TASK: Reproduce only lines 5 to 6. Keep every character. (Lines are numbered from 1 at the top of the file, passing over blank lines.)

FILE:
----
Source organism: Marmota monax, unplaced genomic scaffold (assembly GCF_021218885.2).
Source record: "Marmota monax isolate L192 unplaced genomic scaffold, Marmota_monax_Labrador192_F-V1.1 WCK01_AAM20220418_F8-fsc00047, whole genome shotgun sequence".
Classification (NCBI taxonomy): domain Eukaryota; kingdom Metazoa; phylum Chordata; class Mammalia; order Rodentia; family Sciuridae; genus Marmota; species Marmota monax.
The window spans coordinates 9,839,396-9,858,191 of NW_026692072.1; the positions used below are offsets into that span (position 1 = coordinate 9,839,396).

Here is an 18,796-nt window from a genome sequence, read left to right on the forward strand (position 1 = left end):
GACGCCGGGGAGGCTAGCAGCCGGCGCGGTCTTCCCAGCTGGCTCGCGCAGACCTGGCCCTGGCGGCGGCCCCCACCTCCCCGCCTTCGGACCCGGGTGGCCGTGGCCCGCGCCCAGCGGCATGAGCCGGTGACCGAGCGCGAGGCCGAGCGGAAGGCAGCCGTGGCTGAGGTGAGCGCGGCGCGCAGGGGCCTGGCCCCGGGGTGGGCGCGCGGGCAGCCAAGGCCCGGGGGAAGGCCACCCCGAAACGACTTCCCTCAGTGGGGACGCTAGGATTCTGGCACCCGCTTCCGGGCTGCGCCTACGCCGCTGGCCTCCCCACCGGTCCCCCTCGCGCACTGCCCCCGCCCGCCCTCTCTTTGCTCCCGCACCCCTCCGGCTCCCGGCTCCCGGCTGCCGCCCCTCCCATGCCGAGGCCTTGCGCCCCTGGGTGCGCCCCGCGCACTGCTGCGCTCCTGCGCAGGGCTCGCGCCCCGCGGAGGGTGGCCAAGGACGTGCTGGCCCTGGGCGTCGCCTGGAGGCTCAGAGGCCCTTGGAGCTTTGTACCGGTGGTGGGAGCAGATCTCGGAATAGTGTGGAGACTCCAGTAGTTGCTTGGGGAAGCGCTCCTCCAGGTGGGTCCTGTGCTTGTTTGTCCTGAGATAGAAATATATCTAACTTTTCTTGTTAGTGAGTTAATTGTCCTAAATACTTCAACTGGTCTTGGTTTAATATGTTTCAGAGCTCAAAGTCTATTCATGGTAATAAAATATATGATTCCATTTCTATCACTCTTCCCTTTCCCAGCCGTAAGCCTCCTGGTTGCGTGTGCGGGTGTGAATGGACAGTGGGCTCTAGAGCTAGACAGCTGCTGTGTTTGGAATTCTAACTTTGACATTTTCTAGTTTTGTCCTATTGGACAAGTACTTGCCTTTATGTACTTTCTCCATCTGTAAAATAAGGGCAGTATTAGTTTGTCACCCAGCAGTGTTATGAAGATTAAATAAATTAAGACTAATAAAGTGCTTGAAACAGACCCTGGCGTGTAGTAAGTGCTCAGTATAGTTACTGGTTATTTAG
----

Here is an 18,796-nt window from a genome sequence, read left to right on the forward strand (position 1 = left end):
GACGCCGGGGAGGCTAGCAGCCGGCGCGGTCTTCCCAGCTGGCTCGCGCAGACCTGGCCCTGGCGGCGGCCCCCACCTCCCCGCCTTCGGACCCGGGTGGCCGTGGCCCGCGCCCAGCGGCATGAGCCGGTGACCGAGCGCGAGGCCGAGCGGAAGGCAGCCGTGGCTGAGGTGAGCGCGGCGCGCAGGGGCCTGGCCCCGGGGTGGGCGCGCGGGCAGCCAAGGCCCGGGGGAAGGCCACCCCGAAACGACTTCCCTCAGTGGGGACGCTAGGATTCTGGCACCCGCTTCCGGGCTGCGCCTACGCCGCTGGCCTCCCCACCGGTCCCCCTCGCGCACTGCCCCCGCCCGCCCTCTCTTTGCTCCCGCACCCCTCCGGCTCCCGGCTCCCGGCTGCCGCCCCTCCCATGCCGAGGCCTTGCGCCCCTGGGTGCGCCCCGCGCACTGCTGCGCTCCTGCGCAGGGCTCGCGCCCCGCGGAGGGTGGCCAAGGACGTGCTGGCCCTGGGCGTCGCCTGGAGGCTCAGAGGCCCTTGGAGCTTTGTACCGGTGGTGGGAGCAGATCTCGGAATAGTGTGGAGACTCCAGTAGTTGCTTGGGGAAGCGCTCCTCCAGGTGGGTCCTGTGCTTGTTTGTCCTGAGATAGAAATATATCTAACTTTTCTTGTTAGTGAGTTAATTGTCCTAAATACTTCAACTGGTCTTGGTTTAATATGTTTCAGAGCTCAAAGTCTATTCATGGTAATAAAATATATGATTCCATTTCTATCACTCTTCCCTTTCCCAGCCGTAAGCCTCCTGGTTGCGTGTGCGGGTGTGAATGGACAGTGGGCTCTAGAGCTAGACAGCTGCTGTGTTTGGAATTCTAACTTTGACATTTTCTAGTTTTGTCCTATTGGACAAGTACTTGCCTTTATGTACTTTCTCCATCTGTAAAATAAGGGCAGTATTAGTTTGTCACCCAGCAGTGTTATGAAGATTAAATAAATTAAGACTAATAAAGTGCTTGAAACAGACCCTGGCGTGTAGTAAGTGCTCAGTATAGTTACTGGTTATTTAG